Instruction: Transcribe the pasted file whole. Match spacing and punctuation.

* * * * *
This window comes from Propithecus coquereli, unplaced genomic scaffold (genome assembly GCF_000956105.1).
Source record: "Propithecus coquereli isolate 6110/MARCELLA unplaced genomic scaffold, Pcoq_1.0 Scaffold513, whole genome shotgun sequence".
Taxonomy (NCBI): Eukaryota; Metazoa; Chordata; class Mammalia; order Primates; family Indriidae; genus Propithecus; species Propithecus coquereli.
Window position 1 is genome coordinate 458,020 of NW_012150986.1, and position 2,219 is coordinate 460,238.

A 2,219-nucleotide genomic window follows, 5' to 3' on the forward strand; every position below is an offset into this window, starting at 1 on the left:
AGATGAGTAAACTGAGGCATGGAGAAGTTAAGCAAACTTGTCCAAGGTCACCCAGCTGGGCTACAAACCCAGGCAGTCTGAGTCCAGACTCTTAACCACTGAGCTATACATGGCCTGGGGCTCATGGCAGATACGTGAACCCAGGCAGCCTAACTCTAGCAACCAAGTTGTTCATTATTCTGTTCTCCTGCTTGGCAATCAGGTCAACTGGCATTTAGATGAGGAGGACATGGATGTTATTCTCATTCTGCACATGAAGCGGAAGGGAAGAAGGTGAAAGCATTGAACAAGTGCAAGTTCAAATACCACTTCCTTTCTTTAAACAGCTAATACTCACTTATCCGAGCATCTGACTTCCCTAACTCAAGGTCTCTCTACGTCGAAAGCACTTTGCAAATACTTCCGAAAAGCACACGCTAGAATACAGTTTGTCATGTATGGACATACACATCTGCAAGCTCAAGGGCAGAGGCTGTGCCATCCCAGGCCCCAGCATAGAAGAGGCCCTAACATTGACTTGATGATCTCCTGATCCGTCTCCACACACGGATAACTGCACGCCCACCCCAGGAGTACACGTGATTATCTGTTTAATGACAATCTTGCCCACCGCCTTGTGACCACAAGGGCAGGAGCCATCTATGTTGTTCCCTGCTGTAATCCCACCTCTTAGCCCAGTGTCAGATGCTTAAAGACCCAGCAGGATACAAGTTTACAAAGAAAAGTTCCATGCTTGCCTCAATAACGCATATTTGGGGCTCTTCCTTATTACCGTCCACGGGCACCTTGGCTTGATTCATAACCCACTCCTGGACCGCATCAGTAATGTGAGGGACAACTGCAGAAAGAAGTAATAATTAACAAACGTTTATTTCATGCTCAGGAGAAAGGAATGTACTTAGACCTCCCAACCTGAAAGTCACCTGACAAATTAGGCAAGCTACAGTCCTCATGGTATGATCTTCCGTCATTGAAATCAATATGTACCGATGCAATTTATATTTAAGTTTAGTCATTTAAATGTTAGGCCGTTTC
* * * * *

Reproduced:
This window comes from Propithecus coquereli, unplaced genomic scaffold (genome assembly GCF_000956105.1).
Source record: "Propithecus coquereli isolate 6110/MARCELLA unplaced genomic scaffold, Pcoq_1.0 Scaffold513, whole genome shotgun sequence".
Taxonomy (NCBI): Eukaryota; Metazoa; Chordata; class Mammalia; order Primates; family Indriidae; genus Propithecus; species Propithecus coquereli.
Window position 1 is genome coordinate 458,020 of NW_012150986.1, and position 2,219 is coordinate 460,238.

A 2,219-nucleotide genomic window follows, 5' to 3' on the forward strand; every position below is an offset into this window, starting at 1 on the left:
AGATGAGTAAACTGAGGCATGGAGAAGTTAAGCAAACTTGTCCAAGGTCACCCAGCTGGGCTACAAACCCAGGCAGTCTGAGTCCAGACTCTTAACCACTGAGCTATACATGGCCTGGGGCTCATGGCAGATACGTGAACCCAGGCAGCCTAACTCTAGCAACCAAGTTGTTCATTATTCTGTTCTCCTGCTTGGCAATCAGGTCAACTGGCATTTAGATGAGGAGGACATGGATGTTATTCTCATTCTGCACATGAAGCGGAAGGGAAGAAGGTGAAAGCATTGAACAAGTGCAAGTTCAAATACCACTTCCTTTCTTTAAACAGCTAATACTCACTTATCCGAGCATCTGACTTCCCTAACTCAAGGTCTCTCTACGTCGAAAGCACTTTGCAAATACTTCCGAAAAGCACACGCTAGAATACAGTTTGTCATGTATGGACATACACATCTGCAAGCTCAAGGGCAGAGGCTGTGCCATCCCAGGCCCCAGCATAGAAGAGGCCCTAACATTGACTTGATGATCTCCTGATCCGTCTCCACACACGGATAACTGCACGCCCACCCCAGGAGTACACGTGATTATCTGTTTAATGACAATCTTGCCCACCGCCTTGTGACCACAAGGGCAGGAGCCATCTATGTTGTTCCCTGCTGTAATCCCACCTCTTAGCCCAGTGTCAGATGCTTAAAGACCCAGCAGGATACAAGTTTACAAAGAAAAGTTCCATGCTTGCCTCAATAACGCATATTTGGGGCTCTTCCTTATTACCGTCCACGGGCACCTTGGCTTGATTCATAACCCACTCCTGGACCGCATCAGTAATGTGAGGGACAACTGCAGAAAGAAGTAATAATTAACAAACGTTTATTTCATGCTCAGGAGAAAGGAATGTACTTAGACCTCCCAACCTGAAAGTCACCTGACAAATTAGGCAAGCTACAGTCCTCATGGTATGATCTTCCGTCATTGAAATCAATATGTACCGATGCAATTTATATTTAAGTTTAGTCATTTAAATGTTAGGCCGTTTC